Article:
There's also Rio Navidad, a spoken word piece set to melancholy but menacing music about a touch racist Texas Ranger at a wedding by author/songwriter Willie Vlautin and read by Freddy Trujillo from Vlautin's band Richmond Fontaine.
As with Richmond Fontaine's albums which often have a narrative thread, The Crossing is an album/story to live with and think about.
Especially in these times when, as Diego muses, you might wish “turn back the clock, return to all the dreams we lost . . .”
That wall might never be built, but clearly the walls have been unearthed and brought into the dark glare of America in just two years.
Another excellent and important album from this special source.
Fire and Fury, Escovedo and Antonio
Indigo Girls: Live with the University of Colorado Symphony Orchestra (Rounder/Southbound)
Unlike most such parings of popular artist and an orchestra, this was no one-off or short-lived affair. The Indigo Girls performed with around 50 orchestras so here with the CSO and arrangements which they had bedded in, the sheer cinematic sweep behind them has been tried and proven.
In the swelling and widescreen opener Woodsong they sing of “just holding on for the ride” and, taking those words out f context, that is fine advice for this as the 64-piece orchestra unleash their fire-power as Emily Saliers and Amy Ray confidently ride the surges or tone things down to orchestrated intimacy.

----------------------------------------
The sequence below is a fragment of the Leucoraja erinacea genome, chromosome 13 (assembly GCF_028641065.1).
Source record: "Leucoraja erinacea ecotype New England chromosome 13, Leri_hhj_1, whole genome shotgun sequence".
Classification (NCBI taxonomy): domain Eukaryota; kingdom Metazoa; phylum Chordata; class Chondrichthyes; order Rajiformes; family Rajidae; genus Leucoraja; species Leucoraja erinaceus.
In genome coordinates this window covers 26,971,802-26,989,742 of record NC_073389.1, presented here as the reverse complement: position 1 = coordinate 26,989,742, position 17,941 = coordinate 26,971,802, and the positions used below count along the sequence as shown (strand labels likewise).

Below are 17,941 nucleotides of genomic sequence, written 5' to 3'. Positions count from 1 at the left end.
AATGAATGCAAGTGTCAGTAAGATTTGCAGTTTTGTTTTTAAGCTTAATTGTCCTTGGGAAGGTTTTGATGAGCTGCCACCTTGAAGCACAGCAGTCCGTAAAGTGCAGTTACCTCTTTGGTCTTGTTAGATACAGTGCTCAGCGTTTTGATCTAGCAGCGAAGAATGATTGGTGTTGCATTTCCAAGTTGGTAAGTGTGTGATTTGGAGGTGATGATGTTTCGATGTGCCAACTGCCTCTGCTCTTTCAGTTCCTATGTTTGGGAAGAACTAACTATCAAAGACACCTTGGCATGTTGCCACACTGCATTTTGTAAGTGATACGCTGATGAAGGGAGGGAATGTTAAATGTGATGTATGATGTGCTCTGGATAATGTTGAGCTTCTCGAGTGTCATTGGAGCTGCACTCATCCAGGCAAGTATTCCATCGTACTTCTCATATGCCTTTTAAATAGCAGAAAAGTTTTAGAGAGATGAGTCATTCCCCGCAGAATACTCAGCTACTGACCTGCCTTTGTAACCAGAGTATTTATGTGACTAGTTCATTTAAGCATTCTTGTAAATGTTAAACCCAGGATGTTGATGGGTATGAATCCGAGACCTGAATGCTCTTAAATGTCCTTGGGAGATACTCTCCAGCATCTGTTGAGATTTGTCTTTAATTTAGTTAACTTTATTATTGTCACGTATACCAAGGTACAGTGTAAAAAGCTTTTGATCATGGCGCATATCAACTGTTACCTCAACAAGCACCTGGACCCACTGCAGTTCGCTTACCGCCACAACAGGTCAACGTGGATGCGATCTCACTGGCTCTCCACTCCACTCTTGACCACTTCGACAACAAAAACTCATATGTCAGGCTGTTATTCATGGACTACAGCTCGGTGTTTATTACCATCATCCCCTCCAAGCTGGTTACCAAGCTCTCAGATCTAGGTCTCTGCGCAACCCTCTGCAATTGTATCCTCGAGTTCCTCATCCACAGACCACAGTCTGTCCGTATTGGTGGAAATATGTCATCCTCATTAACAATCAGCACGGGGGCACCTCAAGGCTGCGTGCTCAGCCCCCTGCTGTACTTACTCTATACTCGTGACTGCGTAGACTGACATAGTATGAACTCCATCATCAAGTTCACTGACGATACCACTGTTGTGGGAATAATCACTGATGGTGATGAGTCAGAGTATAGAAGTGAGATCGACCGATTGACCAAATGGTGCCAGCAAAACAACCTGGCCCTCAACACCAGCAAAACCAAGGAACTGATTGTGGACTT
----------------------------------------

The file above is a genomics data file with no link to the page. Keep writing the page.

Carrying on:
Wonderful horns on this double album which is one of those rare pairings where you don't immediately say, “But why?”
The answer is obvious: it works, even if it is a whole lotta Indigo'n'Orchestra.
Best enjoyed and appreciated in smaller slivers.
Chickenman, the Indigo Girls
Tom Dyer and the True Olympians: 12 New Recordings (Green Monkey)
This debut from four Seattle musicians whom we might call “senior” --they've known each other since high school – certainly don't aim for mainstream acceptance: The opening track is Hegemony (a deliberately knuckle-hard rock-down); gentle sensibilities will be offended by the faux-gospel hoe-down Wibblin' For Jesus; there are understandable rants about the state of their nation (The Ballad of Donald John Trump, “a lyin' scum”) and so on.